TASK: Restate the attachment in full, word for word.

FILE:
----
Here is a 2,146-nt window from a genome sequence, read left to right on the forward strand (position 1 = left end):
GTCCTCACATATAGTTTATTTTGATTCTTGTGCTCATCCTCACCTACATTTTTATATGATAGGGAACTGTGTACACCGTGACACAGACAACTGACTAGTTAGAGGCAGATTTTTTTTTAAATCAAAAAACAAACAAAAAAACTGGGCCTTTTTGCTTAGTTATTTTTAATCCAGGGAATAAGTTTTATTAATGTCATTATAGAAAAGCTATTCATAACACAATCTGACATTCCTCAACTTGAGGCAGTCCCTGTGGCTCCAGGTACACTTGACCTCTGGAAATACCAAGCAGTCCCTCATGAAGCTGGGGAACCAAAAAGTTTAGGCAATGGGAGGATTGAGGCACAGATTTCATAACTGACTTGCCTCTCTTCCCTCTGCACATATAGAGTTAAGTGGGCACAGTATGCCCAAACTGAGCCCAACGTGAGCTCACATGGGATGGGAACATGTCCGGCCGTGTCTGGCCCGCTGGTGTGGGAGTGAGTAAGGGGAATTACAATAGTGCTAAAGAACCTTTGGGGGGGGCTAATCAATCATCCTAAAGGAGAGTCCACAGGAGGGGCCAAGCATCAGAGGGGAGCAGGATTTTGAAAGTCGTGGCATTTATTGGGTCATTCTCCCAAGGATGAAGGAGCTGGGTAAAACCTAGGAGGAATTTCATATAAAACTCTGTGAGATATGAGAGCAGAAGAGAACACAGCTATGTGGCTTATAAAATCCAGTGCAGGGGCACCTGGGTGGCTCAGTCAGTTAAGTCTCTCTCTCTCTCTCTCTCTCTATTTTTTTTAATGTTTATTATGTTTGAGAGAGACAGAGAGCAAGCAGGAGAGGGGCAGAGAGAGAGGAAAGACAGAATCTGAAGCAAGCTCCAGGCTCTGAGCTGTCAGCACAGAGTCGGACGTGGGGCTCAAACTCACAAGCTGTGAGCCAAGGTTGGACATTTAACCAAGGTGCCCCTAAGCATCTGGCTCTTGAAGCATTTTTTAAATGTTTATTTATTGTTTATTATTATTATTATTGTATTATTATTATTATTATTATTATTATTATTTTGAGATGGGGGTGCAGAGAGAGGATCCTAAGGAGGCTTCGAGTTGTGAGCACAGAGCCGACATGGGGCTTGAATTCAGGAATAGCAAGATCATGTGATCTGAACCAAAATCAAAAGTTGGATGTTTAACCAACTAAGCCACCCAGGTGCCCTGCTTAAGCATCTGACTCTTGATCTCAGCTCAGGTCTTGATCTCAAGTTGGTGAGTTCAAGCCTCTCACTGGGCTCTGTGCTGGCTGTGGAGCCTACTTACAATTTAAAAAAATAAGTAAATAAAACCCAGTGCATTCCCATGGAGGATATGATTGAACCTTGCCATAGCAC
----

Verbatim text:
Here is a 2,146-nt window from a genome sequence, read left to right on the forward strand (position 1 = left end):
GTCCTCACATATAGTTTATTTTGATTCTTGTGCTCATCCTCACCTACATTTTTATATGATAGGGAACTGTGTACACCGTGACACAGACAACTGACTAGTTAGAGGCAGATTTTTTTTTAAATCAAAAAACAAACAAAAAAACTGGGCCTTTTTGCTTAGTTATTTTTAATCCAGGGAATAAGTTTTATTAATGTCATTATAGAAAAGCTATTCATAACACAATCTGACATTCCTCAACTTGAGGCAGTCCCTGTGGCTCCAGGTACACTTGACCTCTGGAAATACCAAGCAGTCCCTCATGAAGCTGGGGAACCAAAAAGTTTAGGCAATGGGAGGATTGAGGCACAGATTTCATAACTGACTTGCCTCTCTTCCCTCTGCACATATAGAGTTAAGTGGGCACAGTATGCCCAAACTGAGCCCAACGTGAGCTCACATGGGATGGGAACATGTCCGGCCGTGTCTGGCCCGCTGGTGTGGGAGTGAGTAAGGGGAATTACAATAGTGCTAAAGAACCTTTGGGGGGGGCTAATCAATCATCCTAAAGGAGAGTCCACAGGAGGGGCCAAGCATCAGAGGGGAGCAGGATTTTGAAAGTCGTGGCATTTATTGGGTCATTCTCCCAAGGATGAAGGAGCTGGGTAAAACCTAGGAGGAATTTCATATAAAACTCTGTGAGATATGAGAGCAGAAGAGAACACAGCTATGTGGCTTATAAAATCCAGTGCAGGGGCACCTGGGTGGCTCAGTCAGTTAAGTCTCTCTCTCTCTCTCTCTCTCTATTTTTTTTAATGTTTATTATGTTTGAGAGAGACAGAGAGCAAGCAGGAGAGGGGCAGAGAGAGAGGAAAGACAGAATCTGAAGCAAGCTCCAGGCTCTGAGCTGTCAGCACAGAGTCGGACGTGGGGCTCAAACTCACAAGCTGTGAGCCAAGGTTGGACATTTAACCAAGGTGCCCCTAAGCATCTGGCTCTTGAAGCATTTTTTAAATGTTTATTTATTGTTTATTATTATTATTATTGTATTATTATTATTATTATTATTATTATTATTTTGAGATGGGGGTGCAGAGAGAGGATCCTAAGGAGGCTTCGAGTTGTGAGCACAGAGCCGACATGGGGCTTGAATTCAGGAATAGCAAGATCATGTGATCTGAACCAAAATCAAAAGTTGGATGTTTAACCAACTAAGCCACCCAGGTGCCCTGCTTAAGCATCTGACTCTTGATCTCAGCTCAGGTCTTGATCTCAAGTTGGTGAGTTCAAGCCTCTCACTGGGCTCTGTGCTGGCTGTGGAGCCTACTTACAATTTAAAAAAATAAGTAAATAAAACCCAGTGCATTCCCATGGAGGATATGATTGAACCTTGCCATAGCAC